Harry T. Moore

Harry T. Moore“We seek no special favors; but certainly we have a right to expect justice and equal protection under the laws.”
—Harry T. Moore
from a letter to Florida Governor Fuller Warren c.1951




Lifelong Educator   1905-1951

Harry T. MooreHarry T. Moore was born November 18, 1905, in Houston, Florida, located in Suwannee County. At age 19, Moore graduated with a “normal” teaching certification from Florida Memorial College where he was a straight A student, except for a B+ in French. Other students called him “Doc” because he did so well in all his classes.

Moore moved to Brevard County and began teaching fourth grade at this school in 1925. He soon met Harriette Vida Sims. They married and had two daughters. Moore, his wife, and both of their daughters graduated from what is now Bethune Cookman University in Daytona.

From Cocoa, Moore went to the African American school in Titusville, where he taught ninth grade and became principal. A popular and skilled educator, Moore instilled in his students a sense of pride and a solid work ethic.

Advocate & Activist

In 1934, Moore founded the Brevard Chapter of the NAACP. In 1941, he organized the first State conference of NAACP Chapters in the State of Florida and became its President, dramatically increasing membership. In 1945, he formed the Progressive Voters League of Florida and became its Executive Director.

Moore drove from his home in Mims to cities and towns throughout the state, registering African Americans to vote. After the Supreme Court ruled in 1944 that all-white primary elections were unconstitutional, Moore registered more than 100,000 people over six years, which was 31 percent of all eligible Black voters in Florida.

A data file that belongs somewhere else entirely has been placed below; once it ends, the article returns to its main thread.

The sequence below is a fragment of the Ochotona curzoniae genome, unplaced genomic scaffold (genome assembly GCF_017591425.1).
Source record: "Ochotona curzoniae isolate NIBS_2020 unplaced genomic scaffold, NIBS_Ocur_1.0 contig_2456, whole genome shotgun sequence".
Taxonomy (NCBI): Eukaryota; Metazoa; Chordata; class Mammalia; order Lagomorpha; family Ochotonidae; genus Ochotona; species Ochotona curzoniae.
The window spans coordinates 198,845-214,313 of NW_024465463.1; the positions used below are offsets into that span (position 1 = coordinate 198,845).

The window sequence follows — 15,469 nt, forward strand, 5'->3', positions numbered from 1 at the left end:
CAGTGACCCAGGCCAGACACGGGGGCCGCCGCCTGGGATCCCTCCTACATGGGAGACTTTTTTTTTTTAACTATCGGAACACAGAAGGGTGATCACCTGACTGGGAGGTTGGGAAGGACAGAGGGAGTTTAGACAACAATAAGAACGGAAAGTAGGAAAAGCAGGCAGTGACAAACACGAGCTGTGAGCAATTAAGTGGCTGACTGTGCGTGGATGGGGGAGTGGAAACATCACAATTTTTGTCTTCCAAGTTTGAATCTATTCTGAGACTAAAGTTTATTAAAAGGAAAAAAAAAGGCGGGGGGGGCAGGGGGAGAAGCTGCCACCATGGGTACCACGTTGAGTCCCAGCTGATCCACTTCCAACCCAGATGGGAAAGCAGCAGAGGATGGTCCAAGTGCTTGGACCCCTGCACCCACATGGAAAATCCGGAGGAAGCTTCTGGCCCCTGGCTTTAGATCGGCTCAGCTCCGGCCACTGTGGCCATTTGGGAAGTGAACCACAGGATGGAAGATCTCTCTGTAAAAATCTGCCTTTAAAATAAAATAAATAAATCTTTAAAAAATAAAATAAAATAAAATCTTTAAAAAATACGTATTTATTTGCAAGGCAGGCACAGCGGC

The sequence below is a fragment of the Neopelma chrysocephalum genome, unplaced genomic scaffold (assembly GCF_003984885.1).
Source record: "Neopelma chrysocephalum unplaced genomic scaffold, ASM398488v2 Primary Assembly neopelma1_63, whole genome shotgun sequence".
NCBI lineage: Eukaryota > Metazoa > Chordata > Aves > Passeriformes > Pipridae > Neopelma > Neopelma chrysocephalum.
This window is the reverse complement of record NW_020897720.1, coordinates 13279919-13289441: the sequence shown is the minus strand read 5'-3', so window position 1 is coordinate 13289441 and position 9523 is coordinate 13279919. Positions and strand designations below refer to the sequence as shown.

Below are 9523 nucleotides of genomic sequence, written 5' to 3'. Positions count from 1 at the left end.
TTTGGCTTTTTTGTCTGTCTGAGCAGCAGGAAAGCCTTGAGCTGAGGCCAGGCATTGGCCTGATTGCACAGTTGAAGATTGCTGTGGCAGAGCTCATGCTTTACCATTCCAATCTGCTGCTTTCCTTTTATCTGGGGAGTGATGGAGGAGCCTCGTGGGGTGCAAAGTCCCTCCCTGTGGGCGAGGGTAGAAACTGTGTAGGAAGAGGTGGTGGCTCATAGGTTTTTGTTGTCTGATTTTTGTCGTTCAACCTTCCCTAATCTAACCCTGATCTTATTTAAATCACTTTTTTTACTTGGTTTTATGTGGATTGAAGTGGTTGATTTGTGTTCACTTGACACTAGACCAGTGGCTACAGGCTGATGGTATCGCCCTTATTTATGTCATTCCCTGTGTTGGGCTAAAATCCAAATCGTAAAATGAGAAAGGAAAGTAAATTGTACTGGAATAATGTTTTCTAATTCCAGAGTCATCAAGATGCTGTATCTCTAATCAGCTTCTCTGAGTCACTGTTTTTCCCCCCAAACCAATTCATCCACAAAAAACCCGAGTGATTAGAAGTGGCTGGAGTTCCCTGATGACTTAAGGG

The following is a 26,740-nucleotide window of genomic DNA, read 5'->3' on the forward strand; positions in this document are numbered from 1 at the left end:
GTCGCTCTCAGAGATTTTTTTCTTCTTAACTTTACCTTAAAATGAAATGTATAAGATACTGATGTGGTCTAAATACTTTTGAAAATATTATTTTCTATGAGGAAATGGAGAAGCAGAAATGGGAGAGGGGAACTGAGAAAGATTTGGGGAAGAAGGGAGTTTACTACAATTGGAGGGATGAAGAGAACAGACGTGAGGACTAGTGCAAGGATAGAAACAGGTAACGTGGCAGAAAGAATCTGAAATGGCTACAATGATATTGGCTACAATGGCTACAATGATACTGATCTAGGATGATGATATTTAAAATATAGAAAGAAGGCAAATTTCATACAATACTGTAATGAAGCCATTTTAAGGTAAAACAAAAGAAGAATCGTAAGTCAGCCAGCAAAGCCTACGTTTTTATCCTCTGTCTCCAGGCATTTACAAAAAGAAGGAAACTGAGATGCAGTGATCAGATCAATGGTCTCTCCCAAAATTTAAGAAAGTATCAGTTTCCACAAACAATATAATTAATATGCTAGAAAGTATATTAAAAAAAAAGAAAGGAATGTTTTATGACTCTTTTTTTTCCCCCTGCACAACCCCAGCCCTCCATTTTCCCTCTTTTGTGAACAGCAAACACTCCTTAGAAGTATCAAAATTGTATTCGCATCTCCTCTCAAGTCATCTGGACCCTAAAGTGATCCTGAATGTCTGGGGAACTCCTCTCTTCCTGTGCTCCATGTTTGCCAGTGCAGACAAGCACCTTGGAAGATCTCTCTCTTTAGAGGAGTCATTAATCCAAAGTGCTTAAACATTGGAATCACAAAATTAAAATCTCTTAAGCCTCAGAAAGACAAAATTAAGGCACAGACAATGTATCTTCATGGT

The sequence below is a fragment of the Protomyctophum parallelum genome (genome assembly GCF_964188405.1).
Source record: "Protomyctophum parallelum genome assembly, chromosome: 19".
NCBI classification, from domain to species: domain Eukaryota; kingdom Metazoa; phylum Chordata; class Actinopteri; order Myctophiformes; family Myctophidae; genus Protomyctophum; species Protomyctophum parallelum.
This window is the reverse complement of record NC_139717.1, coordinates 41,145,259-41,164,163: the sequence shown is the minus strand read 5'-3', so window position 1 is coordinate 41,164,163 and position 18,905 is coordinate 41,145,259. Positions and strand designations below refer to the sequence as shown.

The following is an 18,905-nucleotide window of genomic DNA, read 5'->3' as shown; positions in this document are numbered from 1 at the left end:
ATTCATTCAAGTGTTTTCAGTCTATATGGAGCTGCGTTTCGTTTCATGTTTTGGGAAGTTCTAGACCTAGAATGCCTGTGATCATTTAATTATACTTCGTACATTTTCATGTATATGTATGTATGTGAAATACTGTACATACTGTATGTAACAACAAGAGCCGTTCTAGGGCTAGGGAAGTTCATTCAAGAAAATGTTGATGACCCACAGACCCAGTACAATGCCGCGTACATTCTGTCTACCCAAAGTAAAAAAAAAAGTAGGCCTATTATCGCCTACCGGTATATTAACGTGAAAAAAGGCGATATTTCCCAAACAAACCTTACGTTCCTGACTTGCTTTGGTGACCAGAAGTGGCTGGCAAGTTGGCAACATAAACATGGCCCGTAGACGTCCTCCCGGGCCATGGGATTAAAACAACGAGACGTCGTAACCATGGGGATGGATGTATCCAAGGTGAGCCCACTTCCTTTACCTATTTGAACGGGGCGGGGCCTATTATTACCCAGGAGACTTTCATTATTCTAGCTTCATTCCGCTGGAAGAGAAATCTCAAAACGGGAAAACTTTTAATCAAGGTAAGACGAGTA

In 1938, Moore worked with fellow educator John E. Gilbert to sue the Brevard County School District seeking equal pay for Black teachers. The Florida Supreme Court ruled in favor of the district, but the case moved the fight for equal pay forward.

Moore was a prolific letter writer, and actively sought punishment for those who committed crimes against African Americans.

Civil rights Martyr

Harry T. MooreOn Christmas night 1951, a bomb exploded under the Moore’s home in Mims. Moore died on the way to the hospital in Sanford, the closest place where a Black man could be hospitalized. His wife Harriette died nine days later from injuries she sustained in the blast.

Although the murders of Harry T. and Harriette V. Moore have never been solved, it is believed that members of the Ku Klux Klan from Apopka and Orlando planted the bomb on Christmas night.

Moore and his wife were killed 12 years before Medgar Evers, 14 years before Malcolm X, and 17 years before Martin Luther King, Jr., making them the first martyrs of the contemporary civil rights movement.